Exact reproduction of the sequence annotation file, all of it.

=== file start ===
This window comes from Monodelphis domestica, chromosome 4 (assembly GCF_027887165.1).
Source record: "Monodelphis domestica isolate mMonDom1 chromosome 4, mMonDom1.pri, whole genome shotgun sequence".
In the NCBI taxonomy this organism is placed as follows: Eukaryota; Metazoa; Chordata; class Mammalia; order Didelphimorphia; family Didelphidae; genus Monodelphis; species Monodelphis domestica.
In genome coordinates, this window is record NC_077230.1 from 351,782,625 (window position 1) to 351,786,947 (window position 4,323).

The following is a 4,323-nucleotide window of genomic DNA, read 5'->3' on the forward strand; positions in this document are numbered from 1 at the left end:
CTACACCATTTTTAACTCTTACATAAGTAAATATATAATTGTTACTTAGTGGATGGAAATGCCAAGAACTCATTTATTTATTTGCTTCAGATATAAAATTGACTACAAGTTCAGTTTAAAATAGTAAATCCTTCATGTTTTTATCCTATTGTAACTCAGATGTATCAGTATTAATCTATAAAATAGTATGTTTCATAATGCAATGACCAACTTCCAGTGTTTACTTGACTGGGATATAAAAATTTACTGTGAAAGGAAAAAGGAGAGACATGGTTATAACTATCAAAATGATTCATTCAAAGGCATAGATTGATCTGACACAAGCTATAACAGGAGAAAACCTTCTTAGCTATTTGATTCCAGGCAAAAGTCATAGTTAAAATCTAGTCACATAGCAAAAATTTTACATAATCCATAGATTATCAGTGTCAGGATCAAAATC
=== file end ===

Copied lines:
This window comes from Monodelphis domestica, chromosome 4 (assembly GCF_027887165.1).
Source record: "Monodelphis domestica isolate mMonDom1 chromosome 4, mMonDom1.pri, whole genome shotgun sequence".
In the NCBI taxonomy this organism is placed as follows: Eukaryota; Metazoa; Chordata; class Mammalia; order Didelphimorphia; family Didelphidae; genus Monodelphis; species Monodelphis domestica.
In genome coordinates, this window is record NC_077230.1 from 351,782,625 (window position 1) to 351,786,947 (window position 4,323).

The following is a 4,323-nucleotide window of genomic DNA, read 5'->3' on the forward strand; positions in this document are numbered from 1 at the left end:
CTACACCATTTTTAACTCTTACATAAGTAAATATATAATTGTTACTTAGTGGATGGAAATGCCAAGAACTCATTTATTTATTTGCTTCAGATATAAAATTGACTACAAGTTCAGTTTAAAATAGTAAATCCTTCATGTTTTTATCCTATTGTAACTCAGATGTATCAGTATTAATCTATAAAATAGTATGTTTCATAATGCAATGACCAACTTCCAGTGTTTACTTGACTGGGATATAAAAATTTACTGTGAAAGGAAAAAGGAGAGACATGGTTATAACTATCAAAATGATTCATTCAAAGGCATAGATTGATCTGACACAAGCTATAACAGGAGAAAACCTTCTTAGCTATTTGATTCCAGGCAAAAGTCATAGTTAAAATCTAGTCACATAGCAAAAATTTTACATAATCCATAGATTATCAGTGTCAGGATCAAAATC